* time until a rather recent update applied between Project64 1.7:2.0.
 *
 * If this is on, 1964 and Mupen64 will have no sound for [any?] games.
 * It will be almost completely useless on Project64 1.6 or older.
 * The exception is HLE audio, where it will work for almost every game.
 *
 * Keep this off when using audio LLE or playing games booting off the NUS-
 * CIC-6105 chip (also uses the semaphore); keep it on with Project64 2.0.
 */

#define SEMAPHORE_LOCK_CORRECTIONS // Recommended only for CPUs supporting it
To execute on LLE it needs Project64 2.x's CPU, but I'm not sure what happens if you try it in HLE...

For your own analysis, this macro is only used in $(rsp)/su/cop0/mfc0.h, reading from SP_SEMAPHORE_REG.

Last edited by HatCat; 10th May 2013 at 03:03 PM.
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  #180  
Old 10th May 2013, 03:22 PM
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Ah, I might have forgotten something.

In RunRSP you applied this:
Code:
void RunRSP()
{
	unsigned int TaskType;

	// clear all registers
	memset(&RspRegs, 0, sizeof(RspRegs));
...
Again, I have no HLE-in-the-plugins experience here, but this raises a couple questions to me.

First, most of the RSP registers are powered on to a randomized/undefined state and value. The exceptions include the 8 RSP accumulator segments and some bits of the system control (CP0) registers and status flags.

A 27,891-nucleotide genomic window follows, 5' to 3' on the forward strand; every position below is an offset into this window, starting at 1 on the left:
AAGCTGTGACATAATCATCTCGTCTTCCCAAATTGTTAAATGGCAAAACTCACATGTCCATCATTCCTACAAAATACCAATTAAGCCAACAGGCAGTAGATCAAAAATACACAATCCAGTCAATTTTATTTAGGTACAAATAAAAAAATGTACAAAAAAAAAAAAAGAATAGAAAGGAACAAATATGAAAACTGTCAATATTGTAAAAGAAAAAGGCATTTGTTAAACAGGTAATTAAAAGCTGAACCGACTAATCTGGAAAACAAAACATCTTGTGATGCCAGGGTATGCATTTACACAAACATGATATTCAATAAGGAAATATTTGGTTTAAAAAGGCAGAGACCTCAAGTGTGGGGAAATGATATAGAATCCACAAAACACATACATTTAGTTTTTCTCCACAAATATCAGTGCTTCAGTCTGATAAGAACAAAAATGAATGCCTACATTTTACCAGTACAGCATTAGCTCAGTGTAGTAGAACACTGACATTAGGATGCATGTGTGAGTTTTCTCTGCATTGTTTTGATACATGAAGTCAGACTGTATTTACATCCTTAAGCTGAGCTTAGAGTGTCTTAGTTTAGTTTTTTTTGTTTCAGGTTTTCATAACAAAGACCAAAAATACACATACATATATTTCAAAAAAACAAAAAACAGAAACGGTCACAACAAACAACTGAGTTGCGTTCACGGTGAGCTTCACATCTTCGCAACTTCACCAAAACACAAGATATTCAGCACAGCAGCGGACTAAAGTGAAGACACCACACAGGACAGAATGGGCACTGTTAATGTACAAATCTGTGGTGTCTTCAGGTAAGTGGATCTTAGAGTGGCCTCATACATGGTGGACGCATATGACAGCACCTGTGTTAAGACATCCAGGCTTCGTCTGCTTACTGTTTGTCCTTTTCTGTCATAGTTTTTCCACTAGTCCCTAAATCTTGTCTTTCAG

The game software is always responsible for initializing these registers after system startup, or else their value is undefined (not necessarily zero'd).

So is it really necessary to zero the memory for RspRegs every time there is an RSP task to execute?

--------

Second, I'm not sure whether this check is really necessary.
Code:
	TaskType = *((unsigned int *)(RSP.DMEM + 0xFC0));

	if (TaskType == 2)
		run_microcode();
When the CPU host knows there is a SP task, it tells the RSP plugin first.
If the RSP plugin judges it to be a audio task, it can request your audio plugin to HLE it.

So you're checking here to make sure it's an audio task in case the RSP plugin was wrong about it being an audio task.
This is stable and safe and fine, but slower because your if() causes an extra branch every time we want to run something in HLE.

The branch frame could be worked around like this:
Code:
if (TaskType != 2)
    // MessageBoxA(NULL, "RSP thought this task was aud?", NULL, 0x00000030);
    return;
else
    run_microcode(); // Rename this to `run_task()` for my next release
Some of that other code (clear SP_STATUS_HALT, reset the program counter) might also be obsolete/redundant since the main CPU (pj64) or indirectly the RSP plugin itself is responsible for maintaining that security, but again you might keep it there just to be safe.